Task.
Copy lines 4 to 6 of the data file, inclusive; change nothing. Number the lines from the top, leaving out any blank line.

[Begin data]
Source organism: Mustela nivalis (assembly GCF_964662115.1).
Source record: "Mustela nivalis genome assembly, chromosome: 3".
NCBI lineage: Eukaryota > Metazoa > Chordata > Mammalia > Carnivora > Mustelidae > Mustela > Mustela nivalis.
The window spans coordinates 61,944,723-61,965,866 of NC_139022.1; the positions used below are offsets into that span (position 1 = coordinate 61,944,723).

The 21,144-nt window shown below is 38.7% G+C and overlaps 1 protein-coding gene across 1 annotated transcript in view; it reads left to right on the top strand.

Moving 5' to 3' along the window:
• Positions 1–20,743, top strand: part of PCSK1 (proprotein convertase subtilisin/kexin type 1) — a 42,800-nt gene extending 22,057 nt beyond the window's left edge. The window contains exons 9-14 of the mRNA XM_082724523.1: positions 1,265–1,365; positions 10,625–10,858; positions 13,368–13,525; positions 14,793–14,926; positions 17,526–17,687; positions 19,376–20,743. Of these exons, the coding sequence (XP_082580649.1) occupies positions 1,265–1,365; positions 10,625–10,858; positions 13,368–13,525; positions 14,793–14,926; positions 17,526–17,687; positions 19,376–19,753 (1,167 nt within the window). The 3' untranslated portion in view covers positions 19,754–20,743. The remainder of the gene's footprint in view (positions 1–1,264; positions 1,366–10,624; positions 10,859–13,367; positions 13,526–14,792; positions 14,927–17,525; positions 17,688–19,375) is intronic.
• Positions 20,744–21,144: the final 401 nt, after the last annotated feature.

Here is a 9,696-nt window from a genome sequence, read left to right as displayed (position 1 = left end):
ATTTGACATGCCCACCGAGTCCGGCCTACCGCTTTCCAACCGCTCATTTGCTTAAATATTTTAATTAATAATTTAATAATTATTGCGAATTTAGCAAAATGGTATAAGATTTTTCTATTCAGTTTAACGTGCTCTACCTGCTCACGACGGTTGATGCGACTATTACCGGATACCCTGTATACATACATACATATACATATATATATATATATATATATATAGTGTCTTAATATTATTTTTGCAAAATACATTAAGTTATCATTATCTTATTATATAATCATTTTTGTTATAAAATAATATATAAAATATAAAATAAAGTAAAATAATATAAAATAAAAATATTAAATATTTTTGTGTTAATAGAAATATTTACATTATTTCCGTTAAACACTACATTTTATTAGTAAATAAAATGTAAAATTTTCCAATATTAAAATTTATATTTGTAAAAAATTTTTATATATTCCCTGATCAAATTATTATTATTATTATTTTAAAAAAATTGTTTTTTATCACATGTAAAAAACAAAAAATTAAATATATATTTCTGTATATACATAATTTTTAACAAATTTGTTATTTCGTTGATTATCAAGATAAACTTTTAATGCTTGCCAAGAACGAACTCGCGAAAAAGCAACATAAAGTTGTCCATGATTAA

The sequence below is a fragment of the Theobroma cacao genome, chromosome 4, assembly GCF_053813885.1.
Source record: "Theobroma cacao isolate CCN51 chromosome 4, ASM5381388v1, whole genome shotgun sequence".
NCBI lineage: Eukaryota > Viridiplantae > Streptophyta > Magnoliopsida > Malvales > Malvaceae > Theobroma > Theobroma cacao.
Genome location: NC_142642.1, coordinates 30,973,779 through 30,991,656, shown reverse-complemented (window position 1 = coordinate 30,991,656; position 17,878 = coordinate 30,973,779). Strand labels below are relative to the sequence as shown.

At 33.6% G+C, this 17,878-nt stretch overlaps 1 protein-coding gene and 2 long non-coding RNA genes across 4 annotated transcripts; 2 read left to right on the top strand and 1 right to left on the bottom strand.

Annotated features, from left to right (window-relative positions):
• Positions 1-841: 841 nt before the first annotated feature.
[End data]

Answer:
The window spans coordinates 61,944,723-61,965,866 of NC_139022.1; the positions used below are offsets into that span (position 1 = coordinate 61,944,723).

The 21,144-nt window shown below is 38.7% G+C and overlaps 1 protein-coding gene across 1 annotated transcript in view; it reads left to right on the top strand.

Moving 5' to 3' along the window: